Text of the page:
The comedian claims that he first got the idea for his ‘docu-comedy’ when he was playing a comedy gig in Atlanta 17 years ago.

Regina Kimbell is trying to block the public release of Good Hair on October 9, 2009, which Rock claims would damage both his professional and personal reputation.

He denies the plaintiff’s claim of plagiarism and thievery and wishes the court to clear his name in connection with these accusations in her lawsuit.

Here's Rock's full declaration

Wednesday, October 07, 2009

Filmmaker Requests Injunction Against Chris Rock's "Good Hair"

Source:

Tonita Perry
Eaddy Perry & Associates, Inc. for
viriginmoonentertainment, inc.

(HOLLYWOOD, Oct. 7, 2009) - - Filmmaker Regina Kimbell continued her quest for justice filing a request for injunction in federal court in downtown Los Angeles against Chris Rock’s “Good Hair,” scheduled for limited theatrical release on Friday, Oct. 9.

Yesterday, the evidence submitted included an email from Kimbell to Doug Miller, then Rock’s assistant and now “Good Hair” associate producer. In the email, Kimbell lets Miller know that she suspected they were making a copy of the film without her permission.




The court filing against Chris Rock, HBO, and the domestic and foreign theatrical distributors is requesting a halt in releasing the film this week and future release until a verdict is reached by jury trial.

On Monday, Kimbell filed a $5 million copyright infringement lawsuit. The basis for the lawsuit is “My Nappy ROOTS: A Journey Through Black Hair-itage” was allegedly copied by Chris Rock after he and his production team viewed the film in June 2007. After hearing the buzz about the film, Rock requested a private screening at Paramount Studios. Unaware that Rock had a deal to produce a black hair documentary for HBO, Kimbell agreed to let him see the film.

Kimbell’s idea for the movie began in 2002 when her daughter Brighton, then 16-years-old, wrote an essay, which served as the starting point conceptually of a five-minute film, mentored by her mother. As a result, over the years the award-winning film evolved from an essay, to a short film, and now a feature-length film.

Tuesday, October 06, 2009

Filmmaker Files Copyright Lawsuit Against Chris Rock, HBO over "Good Hair"

Source:
Tonita Perry
Eaddy Perry & Associates, Inc.
for virginMOONentertainment,inc.


(HOLLYWOOD, Oct. 6, 2009) - - Yesterday filmmaker Regina Kimbell filed a $5 million copyright infringement lawsuit in U.S. District Court in Los Angeles against Chris Rock, HBO, the domestic and foreign distributor theatrical distributors for soon to be released documentary “Good Hair.”

The complaint alleges Kimbell’s movie, “My Nappy ROOTS: A Journey Through Black Hair-itage” was copied by Chris Rock after he and his production team viewed the film in June 2007. After hearing the buzz about the film, Rock requested a private screening at Paramount Studios. Unaware that Rock had a deal to produce a black hair documentary for HBO, Kimbell agreed to let him see the film.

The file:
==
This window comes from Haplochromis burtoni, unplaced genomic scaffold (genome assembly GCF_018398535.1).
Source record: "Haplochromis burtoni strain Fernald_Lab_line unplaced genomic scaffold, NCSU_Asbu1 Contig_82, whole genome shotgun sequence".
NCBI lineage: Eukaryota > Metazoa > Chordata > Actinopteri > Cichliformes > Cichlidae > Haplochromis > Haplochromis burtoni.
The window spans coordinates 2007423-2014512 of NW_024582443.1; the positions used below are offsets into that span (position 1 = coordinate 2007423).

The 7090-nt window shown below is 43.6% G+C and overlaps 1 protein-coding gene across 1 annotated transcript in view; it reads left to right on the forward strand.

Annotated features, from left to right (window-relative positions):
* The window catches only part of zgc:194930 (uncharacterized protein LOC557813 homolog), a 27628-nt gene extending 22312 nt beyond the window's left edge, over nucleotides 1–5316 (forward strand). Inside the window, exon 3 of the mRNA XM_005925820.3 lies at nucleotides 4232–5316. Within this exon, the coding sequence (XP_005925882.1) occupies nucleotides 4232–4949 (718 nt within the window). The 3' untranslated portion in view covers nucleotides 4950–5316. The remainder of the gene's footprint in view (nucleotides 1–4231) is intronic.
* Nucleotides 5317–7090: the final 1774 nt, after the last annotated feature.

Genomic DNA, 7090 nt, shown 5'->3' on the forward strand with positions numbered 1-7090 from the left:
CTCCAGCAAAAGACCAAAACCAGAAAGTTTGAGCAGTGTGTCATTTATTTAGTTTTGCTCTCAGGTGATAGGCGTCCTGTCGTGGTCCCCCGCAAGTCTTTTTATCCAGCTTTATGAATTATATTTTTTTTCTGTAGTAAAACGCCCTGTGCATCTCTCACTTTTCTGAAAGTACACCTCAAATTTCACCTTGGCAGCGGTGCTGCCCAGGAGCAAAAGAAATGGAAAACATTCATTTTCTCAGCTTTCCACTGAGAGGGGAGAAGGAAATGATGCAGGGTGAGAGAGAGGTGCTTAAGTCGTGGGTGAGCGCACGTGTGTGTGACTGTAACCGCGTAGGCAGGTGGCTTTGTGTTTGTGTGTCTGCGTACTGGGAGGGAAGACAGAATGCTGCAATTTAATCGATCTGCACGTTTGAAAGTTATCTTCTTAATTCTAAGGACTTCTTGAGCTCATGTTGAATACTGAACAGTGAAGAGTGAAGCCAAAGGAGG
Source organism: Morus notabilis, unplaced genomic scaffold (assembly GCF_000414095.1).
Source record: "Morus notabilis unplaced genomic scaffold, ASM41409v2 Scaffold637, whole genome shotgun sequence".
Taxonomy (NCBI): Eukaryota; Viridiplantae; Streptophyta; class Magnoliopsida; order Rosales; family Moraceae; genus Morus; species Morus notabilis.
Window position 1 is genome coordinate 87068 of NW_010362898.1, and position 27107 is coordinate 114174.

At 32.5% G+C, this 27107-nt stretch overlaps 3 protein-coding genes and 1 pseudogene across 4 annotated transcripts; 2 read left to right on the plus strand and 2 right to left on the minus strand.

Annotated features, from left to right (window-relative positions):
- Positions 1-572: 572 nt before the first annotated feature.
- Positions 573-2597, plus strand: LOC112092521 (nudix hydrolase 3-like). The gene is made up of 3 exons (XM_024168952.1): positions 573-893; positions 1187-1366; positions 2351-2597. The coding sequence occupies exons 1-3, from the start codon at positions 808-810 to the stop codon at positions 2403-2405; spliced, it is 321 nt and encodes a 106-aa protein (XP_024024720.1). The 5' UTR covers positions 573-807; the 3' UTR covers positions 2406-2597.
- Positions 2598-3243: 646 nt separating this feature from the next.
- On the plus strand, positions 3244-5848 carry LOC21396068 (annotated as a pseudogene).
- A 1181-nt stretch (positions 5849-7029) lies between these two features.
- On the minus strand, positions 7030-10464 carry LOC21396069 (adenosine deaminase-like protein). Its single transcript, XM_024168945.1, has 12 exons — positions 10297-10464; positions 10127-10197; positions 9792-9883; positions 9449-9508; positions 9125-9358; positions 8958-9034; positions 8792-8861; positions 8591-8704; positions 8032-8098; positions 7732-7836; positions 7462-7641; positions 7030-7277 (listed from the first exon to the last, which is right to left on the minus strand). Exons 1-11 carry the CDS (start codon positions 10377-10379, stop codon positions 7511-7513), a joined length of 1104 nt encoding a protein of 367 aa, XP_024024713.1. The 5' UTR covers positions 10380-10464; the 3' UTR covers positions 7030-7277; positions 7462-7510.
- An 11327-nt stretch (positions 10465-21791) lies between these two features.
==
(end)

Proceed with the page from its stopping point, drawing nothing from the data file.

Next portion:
When Kimbell saw the trailer for “Good Hair,” she immediately saw the similarities and was stunned.

“This was an important story for me to tell, which is why I poured over five years of my life researching, traveling, and, shooting this film,” explains Kimbell. “I had a feeling of disbelief and disappointment, so overwhelming that all I thought was I am seeing my film with a different title.”

Kimbell’s idea for the movie began in 2002 when her daughter then 16-year-old daughter, Brighton Lynscot, faced her own hair angst. As a result, Lynscot wrote an essay, which served as the starting point conceptually of a five-minute film, mentored by her mother. The five-minute piece went on to win a NAACP ACT-SO gold medal locally and nationally was recognized with fourth place honors, which had never been done before.

Premiering as a feature-length film in 2007 at the Pan African Film Festival and winning Festival Choice Award for Best Documentary, “My Nappy ROOTS: A Journey Through Black Hair-itage” has evolved from an essay, to a short film, and now a feature-length film. As a short, it won several awards including first place at the Hollywood Black Film

Festival and Best of the Best at FESPACO, the largest and most prestigious international film festival held in Africa.

According to Kimbell's attorney, Reginald K. Brown, "This is a very unique infringement case. Typically, a writer or producer claims that a treatment, outline or a script was stolen. Here, a finished film was misappropriated after a defendant asked to see the film."

This definitive, feature-length documentary film examines the legacy of black hair care through cultural, societal, and political issues in the African American community over time. The film reveals the significance and pride of African hairstyles prior to the first arrival of enslaved Africans to America, where the broader struggle of black people began, to the modern establishment of black hair as an economic mainstay in America. This struggle translates into a billion dollar industry – black hair care – that exists today.

It covers a diverse array of hairstyles from dreads to braids, twists, perms, jeri curls, weaves, and the afro that bridge hundreds of years of African American culture. This zesty journey tackles “good hair verses bad hair” and the role media plays as influencer. The illustration of emerging industry trends and hair artistry from top hair shows throughout the United States allows infinite travel from the past, present, and to the future.

Kimbell assembled a world-class line-up of celebrities (Vivica A. Fox, Patti LaBelle, Niecy Nash, Malcolm-Jamal Warner, to name a few), historians, authors, journalists, comedians, hair stylists, barbers, and black hair care industry business icons to provide historical, professional, and personal accounts of their black hair journey.

For more information on “My Nappy ROOTS: A Journey Through Black Hair-itage,” visit www.mynappyroots.com.

Saturday, October 03, 2009